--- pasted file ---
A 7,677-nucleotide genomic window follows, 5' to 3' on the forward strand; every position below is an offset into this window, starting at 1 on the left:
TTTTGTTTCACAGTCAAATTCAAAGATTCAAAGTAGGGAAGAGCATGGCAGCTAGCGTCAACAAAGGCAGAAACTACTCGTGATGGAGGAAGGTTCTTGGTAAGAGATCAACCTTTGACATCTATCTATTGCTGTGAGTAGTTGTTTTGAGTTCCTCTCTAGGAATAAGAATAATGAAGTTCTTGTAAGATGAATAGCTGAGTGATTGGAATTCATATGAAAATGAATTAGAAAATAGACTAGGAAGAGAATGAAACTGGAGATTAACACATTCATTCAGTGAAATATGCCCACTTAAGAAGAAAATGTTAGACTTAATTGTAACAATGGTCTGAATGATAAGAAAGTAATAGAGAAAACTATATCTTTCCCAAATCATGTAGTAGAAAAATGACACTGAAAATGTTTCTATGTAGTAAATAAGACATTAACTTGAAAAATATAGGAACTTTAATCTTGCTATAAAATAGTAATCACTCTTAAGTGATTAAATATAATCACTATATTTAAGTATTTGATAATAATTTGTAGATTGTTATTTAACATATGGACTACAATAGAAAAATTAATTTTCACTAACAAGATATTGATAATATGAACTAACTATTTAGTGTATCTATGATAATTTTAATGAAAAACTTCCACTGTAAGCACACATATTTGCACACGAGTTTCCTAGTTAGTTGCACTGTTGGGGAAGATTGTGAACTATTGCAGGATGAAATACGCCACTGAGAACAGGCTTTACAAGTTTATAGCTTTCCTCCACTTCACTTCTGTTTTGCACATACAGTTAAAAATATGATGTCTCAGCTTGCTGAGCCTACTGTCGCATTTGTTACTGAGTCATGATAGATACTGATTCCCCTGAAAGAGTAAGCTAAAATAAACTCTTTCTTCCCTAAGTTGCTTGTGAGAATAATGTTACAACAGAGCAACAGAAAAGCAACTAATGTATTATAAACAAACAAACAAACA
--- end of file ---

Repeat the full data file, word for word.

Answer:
A 7,677-nucleotide genomic window follows, 5' to 3' on the forward strand; every position below is an offset into this window, starting at 1 on the left:
TTTTGTTTCACAGTCAAATTCAAAGATTCAAAGTAGGGAAGAGCATGGCAGCTAGCGTCAACAAAGGCAGAAACTACTCGTGATGGAGGAAGGTTCTTGGTAAGAGATCAACCTTTGACATCTATCTATTGCTGTGAGTAGTTGTTTTGAGTTCCTCTCTAGGAATAAGAATAATGAAGTTCTTGTAAGATGAATAGCTGAGTGATTGGAATTCATATGAAAATGAATTAGAAAATAGACTAGGAAGAGAATGAAACTGGAGATTAACACATTCATTCAGTGAAATATGCCCACTTAAGAAGAAAATGTTAGACTTAATTGTAACAATGGTCTGAATGATAAGAAAGTAATAGAGAAAACTATATCTTTCCCAAATCATGTAGTAGAAAAATGACACTGAAAATGTTTCTATGTAGTAAATAAGACATTAACTTGAAAAATATAGGAACTTTAATCTTGCTATAAAATAGTAATCACTCTTAAGTGATTAAATATAATCACTATATTTAAGTATTTGATAATAATTTGTAGATTGTTATTTAACATATGGACTACAATAGAAAAATTAATTTTCACTAACAAGATATTGATAATATGAACTAACTATTTAGTGTATCTATGATAATTTTAATGAAAAACTTCCACTGTAAGCACACATATTTGCACACGAGTTTCCTAGTTAGTTGCACTGTTGGGGAAGATTGTGAACTATTGCAGGATGAAATACGCCACTGAGAACAGGCTTTACAAGTTTATAGCTTTCCTCCACTTCACTTCTGTTTTGCACATACAGTTAAAAATATGATGTCTCAGCTTGCTGAGCCTACTGTCGCATTTGTTACTGAGTCATGATAGATACTGATTCCCCTGAAAGAGTAAGCTAAAATAAACTCTTTCTTCCCTAAGTTGCTTGTGAGAATAATGTTACAACAGAGCAACAGAAAAGCAACTAATGTATTATAAACAAACAAACAAACA